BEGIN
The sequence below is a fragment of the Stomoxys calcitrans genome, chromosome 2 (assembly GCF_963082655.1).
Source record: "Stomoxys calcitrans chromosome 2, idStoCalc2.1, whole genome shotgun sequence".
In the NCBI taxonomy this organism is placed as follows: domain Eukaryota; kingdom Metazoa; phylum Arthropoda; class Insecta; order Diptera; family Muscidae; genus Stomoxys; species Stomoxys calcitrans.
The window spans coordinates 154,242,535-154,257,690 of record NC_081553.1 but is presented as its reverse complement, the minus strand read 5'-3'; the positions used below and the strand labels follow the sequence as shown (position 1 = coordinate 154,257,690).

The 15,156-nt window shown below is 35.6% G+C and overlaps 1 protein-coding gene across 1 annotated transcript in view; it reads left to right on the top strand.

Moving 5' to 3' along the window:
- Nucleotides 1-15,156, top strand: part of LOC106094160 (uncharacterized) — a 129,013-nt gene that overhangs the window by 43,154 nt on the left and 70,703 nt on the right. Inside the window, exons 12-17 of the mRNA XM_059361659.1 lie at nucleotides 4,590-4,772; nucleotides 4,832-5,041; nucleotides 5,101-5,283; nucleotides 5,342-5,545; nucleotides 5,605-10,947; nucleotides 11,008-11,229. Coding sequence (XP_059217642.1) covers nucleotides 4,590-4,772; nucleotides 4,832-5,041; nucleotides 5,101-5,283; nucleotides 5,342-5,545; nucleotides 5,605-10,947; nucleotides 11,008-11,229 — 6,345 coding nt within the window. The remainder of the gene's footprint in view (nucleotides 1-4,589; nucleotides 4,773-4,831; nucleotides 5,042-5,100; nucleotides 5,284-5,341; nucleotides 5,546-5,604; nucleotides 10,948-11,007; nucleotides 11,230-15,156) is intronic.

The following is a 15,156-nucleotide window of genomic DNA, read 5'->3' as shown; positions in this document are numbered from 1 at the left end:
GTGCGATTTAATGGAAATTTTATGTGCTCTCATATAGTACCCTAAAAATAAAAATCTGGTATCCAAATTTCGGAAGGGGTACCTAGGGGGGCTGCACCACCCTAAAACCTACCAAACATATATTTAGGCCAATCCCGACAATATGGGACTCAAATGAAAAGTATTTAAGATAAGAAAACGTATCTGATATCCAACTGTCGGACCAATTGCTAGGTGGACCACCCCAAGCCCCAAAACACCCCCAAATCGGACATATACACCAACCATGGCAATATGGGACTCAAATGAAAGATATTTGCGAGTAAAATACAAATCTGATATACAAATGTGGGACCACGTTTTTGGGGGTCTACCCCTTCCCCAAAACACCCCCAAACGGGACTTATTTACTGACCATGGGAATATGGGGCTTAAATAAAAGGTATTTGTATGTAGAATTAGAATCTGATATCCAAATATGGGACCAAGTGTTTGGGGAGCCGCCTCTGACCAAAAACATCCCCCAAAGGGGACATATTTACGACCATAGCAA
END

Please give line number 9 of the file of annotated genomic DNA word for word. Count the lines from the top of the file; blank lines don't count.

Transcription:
GTGCGATTTAATGGAAATTTTATGTGCTCTCATATAGTACCCTAAAAATAAAAATCTGGTATCCAAATTTCGGAAGGGGTACCTAGGGGGGCTGCACCACCCTAAAACCTACCAAACATATATTTAGGCCAATCCCGACAATATGGGACTCAAATGAAAAGTATTTAAGATAAGAAAACGTATCTGATATCCAACTGTCGGACCAATTGCTAGGTGGACCACCCCAAGCCCCAAAACACCCCCAAATCGGACATATACACCAACCATGGCAATATGGGACTCAAATGAAAGATATTTGCGAGTAAAATACAAATCTGATATACAAATGTGGGACCACGTTTTTGGGGGTCTACCCCTTCCCCAAAACACCCCCAAACGGGACTTATTTACTGACCATGGGAATATGGGGCTTAAATAAAAGGTATTTGTATGTAGAATTAGAATCTGATATCCAAATATGGGACCAAGTGTTTGGGGAGCCGCCTCTGACCAAAAACATCCCCCAAAGGGGACATATTTACGACCATAGCAA